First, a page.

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The Education of Young Men
and Women in the Regency

By Cheryl Bolen

While it’s a well-known fact that genteel young boys in the Regency went to schools like Eton at an early age — usually around eight — and young ladies generally learned at home with a governess, this was not always the case.

Schools for young ladies were available, many of them in and around Bath. The famed diarist Fanny Burney (1752-1840), for example, went to a girls’ school for a year after her mother died.

And many intellectuals undertook and supervised the education of their own children. None of these is more notable than James Mill’s tutelage of his son John Stuart Mill (1806-1873), who went on to become one of the great thinkers of the nineteenth century. The father, son of a shoemaker, was a noted philosopher, historian and economist, yet still found time to educate his son. Little John learned Greek at three, Latin and arithmetic at eight, logic at 12, and political economy at 13. As he grew older, he helped instruct his younger siblings, whose brilliance never matched that of their elder brother. John Stuart Mill never attended university but read for the bar and held down a position with the East India Company while he — like his father — wrote prolifically.

Another intellectual who supervised the education of his children was English poet laureate Robert Southey (1774-1843), who set up a school in his Lake District house for his own brood and his wife’s nieces and nephews. One of Southey’s sisters-in-law taught English and Latin there while his other sister-in-law (wife of poet Samuel Taylor Coleridge) taught French, Italian, writing, arithmetic, and needlework. A neighbor taught drawing and music. Southey himself, the Oxford educated son of a linen draper, taught Greek and Spanish.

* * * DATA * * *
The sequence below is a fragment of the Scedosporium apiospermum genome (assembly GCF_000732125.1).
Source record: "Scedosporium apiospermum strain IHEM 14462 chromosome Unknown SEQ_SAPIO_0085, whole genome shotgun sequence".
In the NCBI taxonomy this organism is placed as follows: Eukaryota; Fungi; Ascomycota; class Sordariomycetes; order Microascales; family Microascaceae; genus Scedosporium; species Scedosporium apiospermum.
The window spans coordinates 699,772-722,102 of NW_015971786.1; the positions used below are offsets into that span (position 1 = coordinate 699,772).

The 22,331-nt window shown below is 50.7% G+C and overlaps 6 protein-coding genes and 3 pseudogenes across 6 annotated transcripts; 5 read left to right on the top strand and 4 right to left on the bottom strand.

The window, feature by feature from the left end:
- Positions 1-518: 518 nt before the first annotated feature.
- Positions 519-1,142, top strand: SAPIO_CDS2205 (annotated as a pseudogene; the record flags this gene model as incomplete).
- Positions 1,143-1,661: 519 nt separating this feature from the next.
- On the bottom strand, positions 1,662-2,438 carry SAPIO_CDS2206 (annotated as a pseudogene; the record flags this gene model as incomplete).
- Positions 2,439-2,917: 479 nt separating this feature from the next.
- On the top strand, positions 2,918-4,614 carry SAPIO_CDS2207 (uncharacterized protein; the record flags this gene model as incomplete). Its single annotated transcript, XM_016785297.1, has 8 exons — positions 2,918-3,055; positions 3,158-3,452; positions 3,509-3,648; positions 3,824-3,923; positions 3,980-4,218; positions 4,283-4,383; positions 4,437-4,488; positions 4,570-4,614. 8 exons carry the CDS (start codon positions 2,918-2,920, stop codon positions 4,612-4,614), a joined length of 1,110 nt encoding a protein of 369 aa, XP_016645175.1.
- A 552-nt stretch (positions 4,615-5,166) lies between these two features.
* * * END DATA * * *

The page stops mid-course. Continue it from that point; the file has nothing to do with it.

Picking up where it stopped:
Oftentimes during the Regency young men would study privately with tutors while preparing for university. Jane Austen’s vicar father supplemented his income by instructing young gentlemen in the classics.

A misconception modern Americans have about Regency-era Englishmen is that only the aristocracy learned French. This is not so. All educated people of the Georgian and Regency period were fluent in French, which was the language used in diplomacy during the era.

Another misconception about English education at the time is that universities were for the wealthy. Not so. There was always room at Oxford and Cambridge for young men of intellect, many of whom received scholarships.

Reading letters penned during the Regency makes it abundantly obvious that nineteenth-century education surpassed today’s norm. Even the letters of Regency-era females who married at seventeen are full of references to the classics, poetry, and the effortless interspersion of French.

This article first appeared in the February, 2006, The Regency Reader.

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